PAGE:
Taggart brings enthusiasm to USF

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Willie Taggart is a walking 5-hour Energy drink.
The lasting image of Taggart for many college football fans was the exuberance he displayed when his Western Kentucky team knocked off Kentucky in 2012.
In moving from the Sun Belt to the Big East, Taggart will take his passion to USF. He accepted the position on Dec. 7 after the program dismissed Skip Holtz following a three-year tenure that saw the team drop from 8-5 to 5-7 and finally 3-9 last year.
Being high-energy is a staple for Taggart. Much of his outward intensity is his personality; the rest is applied coaching lessons that he took from Jack and Jim Harbaugh. Taggart was recruited to play at WKU by Jim to play for his father. He then coached under both, learning the Harbaugh family way.
Taggart thinks the combination will pay dividends for South Florida.
"We will attack each day with an enthusiasm unknown to mankind," Taggart said. "It isn't just a phrase from Jack. It is part of my foundation in football.
"I played under Coach (Joe) Kinnan in high school (at Bradenton (Fla.) Manatee) and then played and coached under the Harbaughs. It would be foolish not to take lessons from them. They are all winners and all great people."
USF is hoping it hired a winner.
On-the-field consistency has been lacking. The program has been ranked as high as No. 2 in the top 25, but it has never finished with fewer than four losses since its move to the Big East in 2005.
The program's recruiting peaked at the No. 29 class in 2009 -- the last of the Jim Leavitt era -- and then sunk to an all-time low of No. 63 under Holtz.
The 2013 class filled in late and rose to the No. 49 spot in the Rivals.com rankings. Of the 24 players who signed with USF, 18 committed after Taggart took over -- including nine of the highest 10 ranked players in the class.
Taggart closed on two four-star players in January, when defensive tackle Derrick Calloway and defensive back Lamar Robbins elected to join the program from Bradenton Manatee and Miami (Fla.) Southridge, respectively.
Elevating the level of player being brought into the program, according to Taggart, is the only way USF will ever truly be able to call itself a member of the Big Four in Florida.
"We need to be like Florida, Florida State and Miami," Taggart said. "Those schools are going in and battling to keep the best players in the state. We are a young program, though, much younger than those other three, but we are in a talent-rich state and even though every school in the country is coming down here we need to give kids a reason to stay here.
"We are located in Tampa with a beautiful campus. We are strong academically. And we are looking to build our own traditions. This is a place that should be very attractive to a lot of kids and a lot of kids in South Florida. It is far enough away from Mom and Dad to be away at college but close enough that they can come see you play."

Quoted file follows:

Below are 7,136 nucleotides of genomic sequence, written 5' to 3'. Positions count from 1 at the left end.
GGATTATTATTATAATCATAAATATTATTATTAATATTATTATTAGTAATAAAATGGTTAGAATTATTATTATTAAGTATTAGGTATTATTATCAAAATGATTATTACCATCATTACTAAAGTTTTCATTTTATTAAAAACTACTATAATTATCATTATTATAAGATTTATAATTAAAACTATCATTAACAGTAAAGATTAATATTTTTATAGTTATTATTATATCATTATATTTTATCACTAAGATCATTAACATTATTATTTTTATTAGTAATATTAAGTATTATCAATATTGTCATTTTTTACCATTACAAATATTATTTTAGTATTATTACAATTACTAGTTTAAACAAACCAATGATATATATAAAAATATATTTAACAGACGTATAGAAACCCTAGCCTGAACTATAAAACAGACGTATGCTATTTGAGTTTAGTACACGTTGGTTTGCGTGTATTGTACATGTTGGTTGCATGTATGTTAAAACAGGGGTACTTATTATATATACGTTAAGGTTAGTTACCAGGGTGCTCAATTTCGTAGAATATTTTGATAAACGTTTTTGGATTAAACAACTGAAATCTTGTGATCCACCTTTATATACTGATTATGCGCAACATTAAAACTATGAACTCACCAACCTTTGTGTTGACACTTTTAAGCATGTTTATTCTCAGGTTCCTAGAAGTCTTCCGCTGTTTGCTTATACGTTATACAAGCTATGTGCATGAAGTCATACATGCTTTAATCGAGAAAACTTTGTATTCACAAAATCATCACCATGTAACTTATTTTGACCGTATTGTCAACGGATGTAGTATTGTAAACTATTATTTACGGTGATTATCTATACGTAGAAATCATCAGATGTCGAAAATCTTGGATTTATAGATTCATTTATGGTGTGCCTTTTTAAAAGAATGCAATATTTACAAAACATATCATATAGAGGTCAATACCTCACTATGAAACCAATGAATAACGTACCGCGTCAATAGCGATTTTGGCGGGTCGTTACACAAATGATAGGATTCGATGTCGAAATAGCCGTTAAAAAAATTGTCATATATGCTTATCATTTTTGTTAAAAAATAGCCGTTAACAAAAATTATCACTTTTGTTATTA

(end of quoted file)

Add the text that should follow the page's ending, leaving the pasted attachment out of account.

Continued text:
The sales pitch has worked on one player so far in the class of 2014. Immokalee (Fla.) High four-star Jimmy Bayes gave his pledge.
Bayes said the program is offering him the chance to play linebacker or safety and that committing early was important to him.
"I want to be the first one to start the herd in 2014," Bayes told Rivals.com. "They showed a lot of love, and they've got something new."
While it may look new to recruits, Taggart said he will continue to be old school in his coaching rhetoric.
"We want to be a disciplined football team," he said. "We want our identity to be that of a physical brand of play that is fast and smart.
"We are going to try to stay balanced. We are going to run the football first, but ultimately we are going to do whatever it takes to win."
Taggart understands there is work to be done to get this team to a place where that identity can be realized.
He also said it starts with recruiting players who want to be in that system.
"There are standards that you have to set for your program," Taggart said. "The kids who are going to be coming here are going to know that there are expectations, and they are going to know how it works here.
"That may mean we have to go and recruit kids who are used to that style of coaching, and that will come with relationships we build with the high school coaches, but we want kids who are not going off on their own. We will have to go find them; that is all."
Once Taggart finds his players, it will be time to energize them.
"I am enthusiastic," Taggart said. "It is like Ralph Waldo Emerson said: 'Nothing great happens without enthusiasm.'
"We are going to do great things here. There is no reason to start anything if you don't have that attitude."
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